"Superwoman" was the feminist fist pump heard 'round the world in 1988 and in turn made sure that all eyes and ears would be locked to the voice behind such a proclamation. Karyn White was that voice who with a posh air and sugary sweet demeanor classed up the New Jack Swing scene giving a lady-like edge to a genre that had, for the most part, been a "guy" thing.
Racking up four top 10 hits in total, her biggest seller being "Secret Rendezvous," White found herself right in the throes of the crossover market -- and she was just warming up. Stepping into the '90s she waved good-bye to Babyface and L.A. Reid, the sultans of sound behind her debut album, and said hello to Jimmy Jam and Terry Lewis who were now handling at the production end for her follow-up. With Ritual of Love, Karyn White further straddled the lines of R&B and pop, and somewhat (and oddly) lost people in the process.
Well, she didn't lose me.
In fact, the genre jumping assembly of tunes, Jam and Lewis' always-spot-on production, and the genuine state of White's animated performance, always keep me coming back to this slick little album. White is in full New Jill-ster mode as she cooks up some real sauce n' sass on "Romantic". It seductively crackles proving that it had every right to be the big hit that it was. To keep "Romantic" on its toes is the title track, which mixes in tribal beats and a boldness that poises White to be a dance maven. Yet, opportunity for that was dashed, as it still baffles me as to why this song was never released as a single. "Hooked On You" dabbles in some Prince-y business with its percussive backing, yet plays quite coy, as does the steamy, "How I Want You." Personal favorite, "The Way I Feel About You" is sunny-side-up and fluffy (just hold the salt n' pepper) and it's Karyn's delicious moment at pop glory as it's the poppiest thing she's done since her big break way-back-when assisting Jeff Lorber on 1986's "The Facts Of Love."
White's forte is ballads and she doesn't hold back as she let's her voice do pure ministry when slipping into such tender hooks as "Tears Of Joy" and the pop lush of "One Heart." "Do Unto Me" plays like "Superwoman Part II" complete with swirling strings, backing choir, and a climax fit for a singing diva. A grower for me was "Hard To Say Goodbye," which possesses layers and sound textures that only Jam and Lewis could conjure up, and it closes out the album on a high note.
Though Ritual of Love has White effectively finding a merge between R&B and pop, Jam and Lewis' production on Ritual tends to teeter into a Janet Jackson state of mind -- which is where people got lost. It's highly understandable as the two are responsible for Jackson's signature sound, but somehow a lot of the material on Ritual feels Rhythm Nation-lite, and that got the critical whip cracking. The most glaring example is "Walkin' The Dog" as it begins with a rousing growl that is talking 'bout them 'nasty boys', but it even out-dates itself once the obligatory early '90's rap comes in and the track derails midway. She's back on track with "Love That's Mine," which yes, has the same industrial waltz as something off of Rhythm Nation, yet it's tempo-changing arrangement winds up being another personal favorite and another track that should have seen some chart action.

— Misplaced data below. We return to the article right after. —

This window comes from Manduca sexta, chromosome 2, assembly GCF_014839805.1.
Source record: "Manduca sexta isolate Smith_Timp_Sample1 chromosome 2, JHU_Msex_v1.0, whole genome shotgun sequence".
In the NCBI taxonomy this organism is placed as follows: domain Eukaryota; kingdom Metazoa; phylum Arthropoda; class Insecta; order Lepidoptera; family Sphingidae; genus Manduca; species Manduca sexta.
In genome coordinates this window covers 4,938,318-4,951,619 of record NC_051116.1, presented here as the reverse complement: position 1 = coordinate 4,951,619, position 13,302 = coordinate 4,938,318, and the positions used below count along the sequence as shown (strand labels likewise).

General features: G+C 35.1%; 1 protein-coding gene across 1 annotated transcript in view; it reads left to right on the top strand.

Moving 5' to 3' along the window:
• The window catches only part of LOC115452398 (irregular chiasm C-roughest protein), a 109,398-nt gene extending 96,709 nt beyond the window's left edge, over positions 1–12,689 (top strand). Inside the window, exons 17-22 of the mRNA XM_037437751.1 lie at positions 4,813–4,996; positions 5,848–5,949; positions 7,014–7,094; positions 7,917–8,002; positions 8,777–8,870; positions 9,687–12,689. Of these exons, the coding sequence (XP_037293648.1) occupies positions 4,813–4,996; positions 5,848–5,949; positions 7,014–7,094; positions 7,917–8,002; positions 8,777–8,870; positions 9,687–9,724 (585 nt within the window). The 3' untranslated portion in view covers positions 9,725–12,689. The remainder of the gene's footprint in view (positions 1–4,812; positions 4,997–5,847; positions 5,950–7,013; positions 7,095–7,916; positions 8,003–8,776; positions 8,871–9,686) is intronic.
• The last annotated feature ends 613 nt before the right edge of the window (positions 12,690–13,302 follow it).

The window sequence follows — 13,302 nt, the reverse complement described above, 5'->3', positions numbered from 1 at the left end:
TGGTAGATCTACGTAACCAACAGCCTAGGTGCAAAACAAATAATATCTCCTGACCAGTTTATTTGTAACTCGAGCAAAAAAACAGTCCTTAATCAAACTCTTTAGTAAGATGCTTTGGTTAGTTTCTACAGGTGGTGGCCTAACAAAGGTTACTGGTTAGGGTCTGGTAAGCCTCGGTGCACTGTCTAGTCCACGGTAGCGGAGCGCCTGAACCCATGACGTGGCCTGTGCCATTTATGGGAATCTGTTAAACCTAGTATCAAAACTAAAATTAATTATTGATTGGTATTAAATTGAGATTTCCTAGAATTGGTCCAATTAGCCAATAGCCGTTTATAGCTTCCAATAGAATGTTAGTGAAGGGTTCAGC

So is Ritual of Love the "difficult" second album, the sophomore slump, the second banana? Figures will have you thinking a slow "yeah", as Ritual of Love didn't have the runaway success that its predecessor had, never the mind that the saucy single, "Romantic" became White's first (and last) #1 Hot 100 hit, and fourth #1 R&B hit, while follow-up single, "The Way I Feel About You" hit at a lofty #5. Still numbers and critical sneers always make the situation of enjoying an album fussy, and enjoy this album I do even with it's tiny flaws. Still Ritual accomplishes its feat to give White a broader sound, lots of sex appeal, and actually sets herself up to take on her contemporaries such as Jody Watley, Pebbles, Mariah Carey, and yes, even Miss Janet Jackson herself, and I think she did it all quite gracefully.
Don't think for a second that the last we saw of Karyn White was in the '90s (to-date 1995's Make Him Do Right was White's last chart appearance), as she's gearing up to take next year on with an new single ("Sista Sista") and album entitled, Carpe Diem. From first listen to "Sista Sista," she's still championing it for the ladies and being the classy dame she always was.